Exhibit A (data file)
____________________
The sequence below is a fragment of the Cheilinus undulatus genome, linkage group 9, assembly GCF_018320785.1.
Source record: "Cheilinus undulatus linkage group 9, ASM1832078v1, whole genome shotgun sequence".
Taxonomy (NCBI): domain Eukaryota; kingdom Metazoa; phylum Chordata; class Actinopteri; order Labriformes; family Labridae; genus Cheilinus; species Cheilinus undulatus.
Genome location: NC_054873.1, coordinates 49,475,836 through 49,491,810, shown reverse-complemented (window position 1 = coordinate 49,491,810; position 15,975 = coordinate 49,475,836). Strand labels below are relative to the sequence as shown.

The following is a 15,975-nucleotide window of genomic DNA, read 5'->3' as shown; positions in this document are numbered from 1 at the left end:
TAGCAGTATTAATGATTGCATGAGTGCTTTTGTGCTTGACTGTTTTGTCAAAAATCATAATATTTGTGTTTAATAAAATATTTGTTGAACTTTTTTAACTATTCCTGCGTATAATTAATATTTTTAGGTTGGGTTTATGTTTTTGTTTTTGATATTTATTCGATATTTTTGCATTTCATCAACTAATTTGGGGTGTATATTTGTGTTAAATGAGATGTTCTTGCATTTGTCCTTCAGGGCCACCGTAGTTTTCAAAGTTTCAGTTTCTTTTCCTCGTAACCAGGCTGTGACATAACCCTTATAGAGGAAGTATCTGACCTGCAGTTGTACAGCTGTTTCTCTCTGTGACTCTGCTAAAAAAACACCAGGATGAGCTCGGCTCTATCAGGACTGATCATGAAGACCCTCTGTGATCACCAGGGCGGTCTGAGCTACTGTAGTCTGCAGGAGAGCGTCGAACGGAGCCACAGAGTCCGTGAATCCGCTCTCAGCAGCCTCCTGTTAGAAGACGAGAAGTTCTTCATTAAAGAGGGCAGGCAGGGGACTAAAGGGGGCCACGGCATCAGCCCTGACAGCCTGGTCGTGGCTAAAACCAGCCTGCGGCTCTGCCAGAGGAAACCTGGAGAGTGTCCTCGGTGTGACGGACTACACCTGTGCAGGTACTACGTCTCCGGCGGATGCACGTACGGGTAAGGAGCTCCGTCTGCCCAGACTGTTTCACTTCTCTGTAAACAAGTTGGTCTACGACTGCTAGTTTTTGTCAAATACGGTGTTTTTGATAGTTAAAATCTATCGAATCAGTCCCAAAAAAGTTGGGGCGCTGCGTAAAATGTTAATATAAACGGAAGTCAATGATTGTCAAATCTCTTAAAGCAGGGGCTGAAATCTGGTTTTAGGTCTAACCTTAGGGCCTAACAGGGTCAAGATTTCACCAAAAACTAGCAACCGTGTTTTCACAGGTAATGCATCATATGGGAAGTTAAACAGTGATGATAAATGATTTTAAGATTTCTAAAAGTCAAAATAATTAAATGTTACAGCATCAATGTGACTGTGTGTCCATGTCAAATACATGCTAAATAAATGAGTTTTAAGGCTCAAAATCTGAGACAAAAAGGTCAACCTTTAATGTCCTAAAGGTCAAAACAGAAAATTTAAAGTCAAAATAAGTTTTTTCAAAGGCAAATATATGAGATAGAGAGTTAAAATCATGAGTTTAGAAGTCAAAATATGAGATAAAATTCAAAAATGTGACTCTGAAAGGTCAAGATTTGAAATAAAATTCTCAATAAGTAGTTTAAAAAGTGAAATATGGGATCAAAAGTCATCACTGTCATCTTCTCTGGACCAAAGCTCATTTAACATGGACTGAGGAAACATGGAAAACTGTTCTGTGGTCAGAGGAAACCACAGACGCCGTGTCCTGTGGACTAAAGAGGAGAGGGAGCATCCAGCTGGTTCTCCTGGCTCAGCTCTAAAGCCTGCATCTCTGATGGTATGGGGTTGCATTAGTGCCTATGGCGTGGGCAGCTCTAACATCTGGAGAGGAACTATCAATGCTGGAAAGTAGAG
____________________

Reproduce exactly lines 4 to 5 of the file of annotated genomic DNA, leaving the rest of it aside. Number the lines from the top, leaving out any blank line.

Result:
Genome location: NC_054873.1, coordinates 49,475,836 through 49,491,810, shown reverse-complemented (window position 1 = coordinate 49,491,810; position 15,975 = coordinate 49,475,836). Strand labels below are relative to the sequence as shown.

The following is a 15,975-nucleotide window of genomic DNA, read 5'->3' as shown; positions in this document are numbered from 1 at the left end: